Taking on a Masters Later in Life

Not everyone has their life all sorted out at 20.

Taking on a Masters Later in Life

Contrary to popular belief, postgraduate study, and Masters in particular, is not reserved for students below 25. In fact, pursuing a Masters later in life is eminently feasible and comes with many benefits.

Not everyone has their life all sorted out at 20. Some people realise later on that their current jobs are unsuitable and that they want something more from life. They shouldn’t be discouraged from gaining new skills, changing careers, or simply regaining belief in their abilities. Others just enjoy learning for learning’s sake.

There is a growing realisation that learning, for either personal or professional reasons, should never stop. Michael Hargreaves, who is now 73 and studied some Masters modules in Education Studies at Bangor University (UK) from 2015 to 2017, told the BBC:  "I believe that the quest for knowledge and understanding is - or should be - a life-long process and formal education is one way to progress the quest."

Read: It’s Never Too Late for a Career Change with a Masters Degree

A change is possible

It is perfectly normal for more mature students to be concerned about their ability to succeed in class after being away from school for many years. It can be especially difficult for women if their primary focus for several years has been their children, as revealed by Robyn Bateman in an article for Times Higher Education (THE): “I confess that I was hugely nervous about returning to study post-kids, confident that many of my brain cells had faded away after having children.” At 37, Robyn graduated from Birmingham City University (UK) with an MA in Online Journalism.

Others, like Jacki Hughes, just want to escape their dead-end jobs. Jacki was in her late thirties and, like many prospective students of her age, doubted if she was able to successfully complete a postgraduate course. However, she decided to take up the challenge and obtained a Masters degree in Social Science and even enrolled in a PhD as a Medical Sociologist. Obviously, she does not regret her decision. "I have super relationships with people I would never have met, lots of international student friends, greater self-confidence, a broader understanding of the world, and very motivated children. And I love studying – I am a bit of a nerd," she told The Independent.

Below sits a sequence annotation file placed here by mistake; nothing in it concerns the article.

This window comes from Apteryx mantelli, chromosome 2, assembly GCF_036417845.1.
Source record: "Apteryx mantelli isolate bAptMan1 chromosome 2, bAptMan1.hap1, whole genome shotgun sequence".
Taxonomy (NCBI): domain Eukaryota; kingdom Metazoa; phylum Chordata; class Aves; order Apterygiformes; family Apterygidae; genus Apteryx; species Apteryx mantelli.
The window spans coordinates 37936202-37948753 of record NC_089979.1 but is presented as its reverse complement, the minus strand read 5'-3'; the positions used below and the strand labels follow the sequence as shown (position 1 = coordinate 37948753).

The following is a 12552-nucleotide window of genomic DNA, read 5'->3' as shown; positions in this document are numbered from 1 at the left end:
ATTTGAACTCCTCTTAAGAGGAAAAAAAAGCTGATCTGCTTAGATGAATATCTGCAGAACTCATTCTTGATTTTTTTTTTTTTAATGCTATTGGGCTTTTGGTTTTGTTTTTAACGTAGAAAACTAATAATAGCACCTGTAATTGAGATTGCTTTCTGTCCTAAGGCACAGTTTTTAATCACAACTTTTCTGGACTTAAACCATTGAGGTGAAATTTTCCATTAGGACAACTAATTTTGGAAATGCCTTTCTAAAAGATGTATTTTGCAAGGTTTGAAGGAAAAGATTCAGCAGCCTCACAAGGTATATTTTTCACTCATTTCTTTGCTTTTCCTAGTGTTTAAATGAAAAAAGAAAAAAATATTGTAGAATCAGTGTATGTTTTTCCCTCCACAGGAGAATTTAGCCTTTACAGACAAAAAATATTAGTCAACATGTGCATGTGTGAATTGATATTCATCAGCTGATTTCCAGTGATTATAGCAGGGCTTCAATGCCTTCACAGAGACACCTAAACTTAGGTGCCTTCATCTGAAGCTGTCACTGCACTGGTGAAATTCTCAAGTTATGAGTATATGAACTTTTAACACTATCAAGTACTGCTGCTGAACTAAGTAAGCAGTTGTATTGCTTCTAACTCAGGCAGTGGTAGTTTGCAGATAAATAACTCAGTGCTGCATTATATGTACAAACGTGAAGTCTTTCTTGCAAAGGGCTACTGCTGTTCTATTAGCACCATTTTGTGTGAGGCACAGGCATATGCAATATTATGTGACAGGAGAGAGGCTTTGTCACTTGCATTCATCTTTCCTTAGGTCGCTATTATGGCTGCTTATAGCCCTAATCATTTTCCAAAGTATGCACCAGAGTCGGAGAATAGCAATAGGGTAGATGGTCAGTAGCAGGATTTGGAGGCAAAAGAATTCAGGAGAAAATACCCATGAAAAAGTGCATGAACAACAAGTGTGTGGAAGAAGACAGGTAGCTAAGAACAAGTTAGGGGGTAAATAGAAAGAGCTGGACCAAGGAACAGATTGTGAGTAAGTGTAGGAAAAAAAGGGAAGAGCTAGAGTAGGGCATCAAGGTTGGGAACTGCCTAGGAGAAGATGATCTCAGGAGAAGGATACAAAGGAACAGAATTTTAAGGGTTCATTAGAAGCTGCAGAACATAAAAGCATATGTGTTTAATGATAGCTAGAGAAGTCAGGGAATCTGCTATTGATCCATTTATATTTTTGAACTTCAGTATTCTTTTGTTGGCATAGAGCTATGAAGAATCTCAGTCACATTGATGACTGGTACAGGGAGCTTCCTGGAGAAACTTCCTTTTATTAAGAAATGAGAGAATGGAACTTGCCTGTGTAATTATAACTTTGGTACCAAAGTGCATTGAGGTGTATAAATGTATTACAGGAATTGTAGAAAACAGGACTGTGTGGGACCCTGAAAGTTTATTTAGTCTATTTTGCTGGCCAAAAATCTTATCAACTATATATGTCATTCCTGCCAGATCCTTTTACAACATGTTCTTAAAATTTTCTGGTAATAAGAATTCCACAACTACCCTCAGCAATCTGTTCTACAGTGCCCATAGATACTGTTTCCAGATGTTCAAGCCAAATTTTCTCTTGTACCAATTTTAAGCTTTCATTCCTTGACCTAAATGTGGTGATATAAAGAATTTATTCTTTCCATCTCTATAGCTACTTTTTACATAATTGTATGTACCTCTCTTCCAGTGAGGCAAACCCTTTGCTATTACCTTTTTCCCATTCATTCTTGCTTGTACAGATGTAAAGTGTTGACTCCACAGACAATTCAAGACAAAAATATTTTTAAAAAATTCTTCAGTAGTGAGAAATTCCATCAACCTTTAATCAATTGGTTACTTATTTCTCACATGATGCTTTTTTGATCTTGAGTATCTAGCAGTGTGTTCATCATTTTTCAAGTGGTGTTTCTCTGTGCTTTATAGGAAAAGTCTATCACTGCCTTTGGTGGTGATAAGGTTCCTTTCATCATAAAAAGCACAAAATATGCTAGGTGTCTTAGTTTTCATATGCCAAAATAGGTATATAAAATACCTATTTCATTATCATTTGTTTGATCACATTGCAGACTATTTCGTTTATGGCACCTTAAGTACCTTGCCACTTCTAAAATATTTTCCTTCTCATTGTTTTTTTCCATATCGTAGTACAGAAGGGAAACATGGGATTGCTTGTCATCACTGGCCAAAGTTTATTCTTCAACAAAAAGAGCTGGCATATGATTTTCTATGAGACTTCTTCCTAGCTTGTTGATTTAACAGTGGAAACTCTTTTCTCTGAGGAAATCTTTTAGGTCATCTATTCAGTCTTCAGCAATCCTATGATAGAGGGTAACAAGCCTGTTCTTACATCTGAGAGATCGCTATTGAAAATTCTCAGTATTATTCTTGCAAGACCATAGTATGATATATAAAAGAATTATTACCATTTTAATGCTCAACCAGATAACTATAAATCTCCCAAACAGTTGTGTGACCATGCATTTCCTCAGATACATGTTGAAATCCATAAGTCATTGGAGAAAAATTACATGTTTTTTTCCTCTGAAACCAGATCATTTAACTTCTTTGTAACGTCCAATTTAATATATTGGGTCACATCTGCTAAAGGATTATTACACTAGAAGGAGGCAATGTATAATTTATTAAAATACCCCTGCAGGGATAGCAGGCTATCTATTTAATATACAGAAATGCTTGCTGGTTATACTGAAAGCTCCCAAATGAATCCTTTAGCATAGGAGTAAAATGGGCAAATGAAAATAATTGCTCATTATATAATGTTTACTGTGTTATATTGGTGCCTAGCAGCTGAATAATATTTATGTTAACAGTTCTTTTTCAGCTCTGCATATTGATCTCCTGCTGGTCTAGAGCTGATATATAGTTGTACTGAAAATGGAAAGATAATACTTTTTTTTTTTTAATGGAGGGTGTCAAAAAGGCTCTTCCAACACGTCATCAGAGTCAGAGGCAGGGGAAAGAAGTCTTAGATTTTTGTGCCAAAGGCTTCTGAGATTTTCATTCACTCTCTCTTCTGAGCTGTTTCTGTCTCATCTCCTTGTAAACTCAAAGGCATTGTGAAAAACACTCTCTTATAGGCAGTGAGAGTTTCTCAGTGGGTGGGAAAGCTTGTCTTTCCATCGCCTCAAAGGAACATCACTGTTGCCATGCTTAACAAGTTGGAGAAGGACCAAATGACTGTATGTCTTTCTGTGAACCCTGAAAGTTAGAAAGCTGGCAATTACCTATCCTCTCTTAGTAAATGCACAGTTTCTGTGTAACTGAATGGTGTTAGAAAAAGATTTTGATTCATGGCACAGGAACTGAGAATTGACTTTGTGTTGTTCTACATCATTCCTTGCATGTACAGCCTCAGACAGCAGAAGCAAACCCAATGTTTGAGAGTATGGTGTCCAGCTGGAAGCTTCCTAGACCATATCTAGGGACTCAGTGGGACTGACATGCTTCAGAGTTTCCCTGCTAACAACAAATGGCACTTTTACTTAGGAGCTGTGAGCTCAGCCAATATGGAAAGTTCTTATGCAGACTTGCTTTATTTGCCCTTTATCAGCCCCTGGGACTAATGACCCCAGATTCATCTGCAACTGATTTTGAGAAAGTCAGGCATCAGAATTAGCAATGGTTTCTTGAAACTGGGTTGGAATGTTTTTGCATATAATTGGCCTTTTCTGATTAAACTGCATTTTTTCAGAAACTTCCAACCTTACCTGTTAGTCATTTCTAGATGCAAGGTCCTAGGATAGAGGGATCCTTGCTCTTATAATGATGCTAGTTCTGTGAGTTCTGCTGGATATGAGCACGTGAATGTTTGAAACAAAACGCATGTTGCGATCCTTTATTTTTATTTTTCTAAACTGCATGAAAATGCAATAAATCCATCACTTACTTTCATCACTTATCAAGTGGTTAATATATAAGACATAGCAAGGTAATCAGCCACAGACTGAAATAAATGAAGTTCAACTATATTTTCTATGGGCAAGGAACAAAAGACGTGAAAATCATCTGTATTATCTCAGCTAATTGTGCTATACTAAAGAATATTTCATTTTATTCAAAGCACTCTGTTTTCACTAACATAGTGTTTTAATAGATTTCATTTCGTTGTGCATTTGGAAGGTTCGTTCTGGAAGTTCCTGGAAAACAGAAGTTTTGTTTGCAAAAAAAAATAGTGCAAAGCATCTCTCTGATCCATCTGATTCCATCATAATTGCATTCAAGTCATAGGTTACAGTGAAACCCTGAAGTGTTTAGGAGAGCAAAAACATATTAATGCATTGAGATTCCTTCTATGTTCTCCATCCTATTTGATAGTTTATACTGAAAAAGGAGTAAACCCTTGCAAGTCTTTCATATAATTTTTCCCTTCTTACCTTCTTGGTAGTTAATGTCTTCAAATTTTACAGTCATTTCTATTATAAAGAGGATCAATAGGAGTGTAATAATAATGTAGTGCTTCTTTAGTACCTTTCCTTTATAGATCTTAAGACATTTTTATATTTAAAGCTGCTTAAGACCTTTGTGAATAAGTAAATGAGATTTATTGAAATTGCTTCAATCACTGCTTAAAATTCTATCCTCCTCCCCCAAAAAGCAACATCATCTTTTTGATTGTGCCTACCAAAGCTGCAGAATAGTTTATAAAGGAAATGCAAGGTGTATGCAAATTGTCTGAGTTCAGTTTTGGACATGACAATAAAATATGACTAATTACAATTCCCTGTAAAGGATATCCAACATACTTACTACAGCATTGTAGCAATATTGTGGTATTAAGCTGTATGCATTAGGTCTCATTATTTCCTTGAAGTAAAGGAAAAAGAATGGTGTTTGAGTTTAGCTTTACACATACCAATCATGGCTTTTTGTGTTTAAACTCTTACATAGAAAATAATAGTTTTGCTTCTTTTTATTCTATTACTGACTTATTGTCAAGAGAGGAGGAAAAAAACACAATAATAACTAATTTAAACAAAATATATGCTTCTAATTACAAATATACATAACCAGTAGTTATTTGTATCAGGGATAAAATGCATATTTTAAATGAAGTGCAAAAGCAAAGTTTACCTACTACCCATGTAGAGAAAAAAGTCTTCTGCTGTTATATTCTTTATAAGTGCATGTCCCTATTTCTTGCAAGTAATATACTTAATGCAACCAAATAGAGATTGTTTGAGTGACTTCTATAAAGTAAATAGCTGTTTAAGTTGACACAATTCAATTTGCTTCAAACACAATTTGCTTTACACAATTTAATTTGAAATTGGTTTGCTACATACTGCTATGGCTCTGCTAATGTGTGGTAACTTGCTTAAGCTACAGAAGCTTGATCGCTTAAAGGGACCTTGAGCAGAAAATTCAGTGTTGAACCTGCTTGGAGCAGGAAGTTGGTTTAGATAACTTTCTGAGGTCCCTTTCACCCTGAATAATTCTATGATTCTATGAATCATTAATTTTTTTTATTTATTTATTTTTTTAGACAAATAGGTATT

An edge on younger students

Despite doubting their abilities, it often turns out that mature students are more successful in dealing with their studies than their younger counterparts. There are many reasons for this.  

It is not rare for younger students to choose a Masters without a realistic idea of how it will turn out. Others, having completed their Bachelor’s, enrol in a Masters programme just to spend a year or two more in university. Older students typically make careful and well-reasoned choices when it comes to programme selection thanks to their experience and keen awareness of their goals.

Another reason why mature students often do better is their project management skills, which are essential during a Masters. If you are in your thirties or forties you most probably have experience in spinning multiple plates in the form of work, children and education etc.    

In addition, older students are firmly focused on education and are unlikely to get distracted by the temptations of campus life. They take their education seriously because they know its value.

It’s worth noting that applicants with experience have an edge in the application process, too. Many of those who opt for a Masters later in life have actually worked in the field, which is highly valued by admissions’ officers.

A self-confidence booster

Along with the skills and knowledge they gain, mature students find that studying for a Masters also boosts their self-confidence and gives them a sense of fulfilment. Ms Bateman, the Birmingham City University graduate, says: “[...] I’m proud to have graduated at my age. I feel that I’m setting a good example for my children – that you can achieve things at different times of your life and you can combine work, family and education and survive. Or even thrive.”

Holding your own in an intense programme, contributing to class discussions, successfully completing projects and taking exams is certainly bound to strengthen your self-belief.  

Read: The Unique Strengths of a Masters Degree

Some people find their vocation later in life. Sometimes it takes time to find your passion, but when you find it age should not be a barrier. Do not fall into the trap of thinking that you are going to fail because you are too old or that it’s too late for a change. If you are convinced that doing a Masters is the right thing to do, go ahead. You will reap the rewards later.   

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